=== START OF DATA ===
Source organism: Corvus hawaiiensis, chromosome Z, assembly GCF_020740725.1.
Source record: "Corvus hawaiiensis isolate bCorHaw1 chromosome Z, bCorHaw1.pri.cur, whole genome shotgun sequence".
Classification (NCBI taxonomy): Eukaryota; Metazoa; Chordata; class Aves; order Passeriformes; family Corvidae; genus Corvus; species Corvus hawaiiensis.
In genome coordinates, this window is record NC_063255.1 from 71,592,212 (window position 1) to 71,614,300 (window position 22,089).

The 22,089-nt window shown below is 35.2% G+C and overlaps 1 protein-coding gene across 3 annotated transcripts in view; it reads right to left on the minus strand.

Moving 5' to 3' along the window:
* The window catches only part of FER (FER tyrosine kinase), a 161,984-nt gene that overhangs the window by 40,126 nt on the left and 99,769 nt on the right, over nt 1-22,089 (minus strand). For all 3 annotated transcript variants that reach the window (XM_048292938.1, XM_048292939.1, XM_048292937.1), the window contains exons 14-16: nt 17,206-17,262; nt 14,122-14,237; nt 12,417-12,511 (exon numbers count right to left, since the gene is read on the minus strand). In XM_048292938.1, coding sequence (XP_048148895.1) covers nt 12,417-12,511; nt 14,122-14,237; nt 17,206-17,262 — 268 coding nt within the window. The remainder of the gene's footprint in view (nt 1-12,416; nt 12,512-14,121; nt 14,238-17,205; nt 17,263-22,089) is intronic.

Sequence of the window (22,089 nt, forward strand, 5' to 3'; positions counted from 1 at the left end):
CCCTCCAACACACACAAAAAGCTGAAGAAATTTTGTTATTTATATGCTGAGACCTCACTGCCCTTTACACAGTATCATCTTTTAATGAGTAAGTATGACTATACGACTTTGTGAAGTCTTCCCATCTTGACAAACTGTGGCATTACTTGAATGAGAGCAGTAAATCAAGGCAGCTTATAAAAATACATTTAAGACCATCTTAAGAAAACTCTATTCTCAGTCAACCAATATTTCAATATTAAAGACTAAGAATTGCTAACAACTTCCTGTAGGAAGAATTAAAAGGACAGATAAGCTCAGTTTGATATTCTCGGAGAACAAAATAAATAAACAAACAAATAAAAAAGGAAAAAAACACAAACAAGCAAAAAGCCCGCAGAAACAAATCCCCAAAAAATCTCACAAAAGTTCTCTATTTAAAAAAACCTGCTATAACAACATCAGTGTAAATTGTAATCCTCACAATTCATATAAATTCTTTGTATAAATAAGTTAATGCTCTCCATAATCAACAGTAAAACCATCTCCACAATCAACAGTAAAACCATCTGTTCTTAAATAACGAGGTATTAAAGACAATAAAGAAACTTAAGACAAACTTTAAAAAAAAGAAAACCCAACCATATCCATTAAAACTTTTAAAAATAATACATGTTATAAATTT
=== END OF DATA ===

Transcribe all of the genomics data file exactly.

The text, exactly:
Source organism: Corvus hawaiiensis, chromosome Z, assembly GCF_020740725.1.
Source record: "Corvus hawaiiensis isolate bCorHaw1 chromosome Z, bCorHaw1.pri.cur, whole genome shotgun sequence".
Classification (NCBI taxonomy): Eukaryota; Metazoa; Chordata; class Aves; order Passeriformes; family Corvidae; genus Corvus; species Corvus hawaiiensis.
In genome coordinates, this window is record NC_063255.1 from 71,592,212 (window position 1) to 71,614,300 (window position 22,089).

The 22,089-nt window shown below is 35.2% G+C and overlaps 1 protein-coding gene across 3 annotated transcripts in view; it reads right to left on the minus strand.

Moving 5' to 3' along the window:
* The window catches only part of FER (FER tyrosine kinase), a 161,984-nt gene that overhangs the window by 40,126 nt on the left and 99,769 nt on the right, over nt 1-22,089 (minus strand). For all 3 annotated transcript variants that reach the window (XM_048292938.1, XM_048292939.1, XM_048292937.1), the window contains exons 14-16: nt 17,206-17,262; nt 14,122-14,237; nt 12,417-12,511 (exon numbers count right to left, since the gene is read on the minus strand). In XM_048292938.1, coding sequence (XP_048148895.1) covers nt 12,417-12,511; nt 14,122-14,237; nt 17,206-17,262 — 268 coding nt within the window. The remainder of the gene's footprint in view (nt 1-12,416; nt 12,512-14,121; nt 14,238-17,205; nt 17,263-22,089) is intronic.

Sequence of the window (22,089 nt, forward strand, 5' to 3'; positions counted from 1 at the left end):
CCCTCCAACACACACAAAAAGCTGAAGAAATTTTGTTATTTATATGCTGAGACCTCACTGCCCTTTACACAGTATCATCTTTTAATGAGTAAGTATGACTATACGACTTTGTGAAGTCTTCCCATCTTGACAAACTGTGGCATTACTTGAATGAGAGCAGTAAATCAAGGCAGCTTATAAAAATACATTTAAGACCATCTTAAGAAAACTCTATTCTCAGTCAACCAATATTTCAATATTAAAGACTAAGAATTGCTAACAACTTCCTGTAGGAAGAATTAAAAGGACAGATAAGCTCAGTTTGATATTCTCGGAGAACAAAATAAATAAACAAACAAATAAAAAAGGAAAAAAACACAAACAAGCAAAAAGCCCGCAGAAACAAATCCCCAAAAAATCTCACAAAAGTTCTCTATTTAAAAAAACCTGCTATAACAACATCAGTGTAAATTGTAATCCTCACAATTCATATAAATTCTTTGTATAAATAAGTTAATGCTCTCCATAATCAACAGTAAAACCATCTCCACAATCAACAGTAAAACCATCTGTTCTTAAATAACGAGGTATTAAAGACAATAAAGAAACTTAAGACAAACTTTAAAAAAAAGAAAACCCAACCATATCCATTAAAACTTTTAAAAATAATACATGTTATAAATTT